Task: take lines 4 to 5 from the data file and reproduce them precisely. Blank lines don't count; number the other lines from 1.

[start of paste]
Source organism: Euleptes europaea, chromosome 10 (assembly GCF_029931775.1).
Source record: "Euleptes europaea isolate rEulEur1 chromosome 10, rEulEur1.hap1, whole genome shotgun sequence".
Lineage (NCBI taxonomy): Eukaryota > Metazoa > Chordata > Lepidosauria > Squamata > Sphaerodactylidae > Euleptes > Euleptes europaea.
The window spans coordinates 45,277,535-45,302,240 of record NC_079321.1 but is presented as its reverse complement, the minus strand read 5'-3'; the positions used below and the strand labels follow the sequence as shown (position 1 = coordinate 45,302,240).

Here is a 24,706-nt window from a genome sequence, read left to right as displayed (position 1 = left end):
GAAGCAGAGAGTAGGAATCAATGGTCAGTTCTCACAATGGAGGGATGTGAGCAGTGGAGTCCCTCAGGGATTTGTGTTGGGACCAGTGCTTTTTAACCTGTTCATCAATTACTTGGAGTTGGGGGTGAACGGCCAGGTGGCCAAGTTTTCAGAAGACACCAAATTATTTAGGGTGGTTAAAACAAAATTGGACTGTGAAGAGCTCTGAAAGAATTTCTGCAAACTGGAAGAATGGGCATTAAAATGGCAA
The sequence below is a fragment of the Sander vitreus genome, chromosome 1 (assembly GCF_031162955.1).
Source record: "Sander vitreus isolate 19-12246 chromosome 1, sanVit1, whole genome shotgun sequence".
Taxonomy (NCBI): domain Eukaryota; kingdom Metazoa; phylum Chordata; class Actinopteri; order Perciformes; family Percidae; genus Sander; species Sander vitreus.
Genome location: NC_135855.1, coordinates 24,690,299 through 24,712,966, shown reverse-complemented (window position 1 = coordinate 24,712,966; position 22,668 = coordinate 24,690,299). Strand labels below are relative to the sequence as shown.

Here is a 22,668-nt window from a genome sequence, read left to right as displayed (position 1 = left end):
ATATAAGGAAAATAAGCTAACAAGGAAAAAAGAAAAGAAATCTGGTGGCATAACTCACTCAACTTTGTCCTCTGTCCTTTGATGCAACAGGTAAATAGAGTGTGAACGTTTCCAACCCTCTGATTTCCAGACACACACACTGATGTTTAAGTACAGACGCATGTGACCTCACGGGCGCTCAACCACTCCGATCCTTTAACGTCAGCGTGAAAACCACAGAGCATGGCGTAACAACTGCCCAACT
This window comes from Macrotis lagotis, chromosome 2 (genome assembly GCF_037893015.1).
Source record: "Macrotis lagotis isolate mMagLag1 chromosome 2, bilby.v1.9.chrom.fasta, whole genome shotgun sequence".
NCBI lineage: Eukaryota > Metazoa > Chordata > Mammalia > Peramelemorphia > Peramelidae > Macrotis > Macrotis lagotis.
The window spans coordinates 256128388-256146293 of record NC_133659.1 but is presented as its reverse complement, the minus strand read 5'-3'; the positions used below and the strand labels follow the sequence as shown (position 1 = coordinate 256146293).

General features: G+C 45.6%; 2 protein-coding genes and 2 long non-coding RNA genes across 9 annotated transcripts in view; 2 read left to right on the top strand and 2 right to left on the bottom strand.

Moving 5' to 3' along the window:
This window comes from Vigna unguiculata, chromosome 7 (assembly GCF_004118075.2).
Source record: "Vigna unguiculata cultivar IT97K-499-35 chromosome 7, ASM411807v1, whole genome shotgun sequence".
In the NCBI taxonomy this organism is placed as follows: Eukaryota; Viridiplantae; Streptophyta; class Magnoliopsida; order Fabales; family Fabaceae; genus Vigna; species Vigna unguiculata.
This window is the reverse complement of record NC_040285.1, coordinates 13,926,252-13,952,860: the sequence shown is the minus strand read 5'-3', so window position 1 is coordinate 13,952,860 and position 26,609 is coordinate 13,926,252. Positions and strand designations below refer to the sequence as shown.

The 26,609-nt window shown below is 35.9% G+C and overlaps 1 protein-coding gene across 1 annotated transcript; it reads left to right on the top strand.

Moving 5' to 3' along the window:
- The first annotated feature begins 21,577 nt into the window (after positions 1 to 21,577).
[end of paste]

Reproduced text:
The window spans coordinates 45,277,535-45,302,240 of record NC_079321.1 but is presented as its reverse complement, the minus strand read 5'-3'; the positions used below and the strand labels follow the sequence as shown (position 1 = coordinate 45,302,240).

Here is a 24,706-nt window from a genome sequence, read left to right as displayed (position 1 = left end):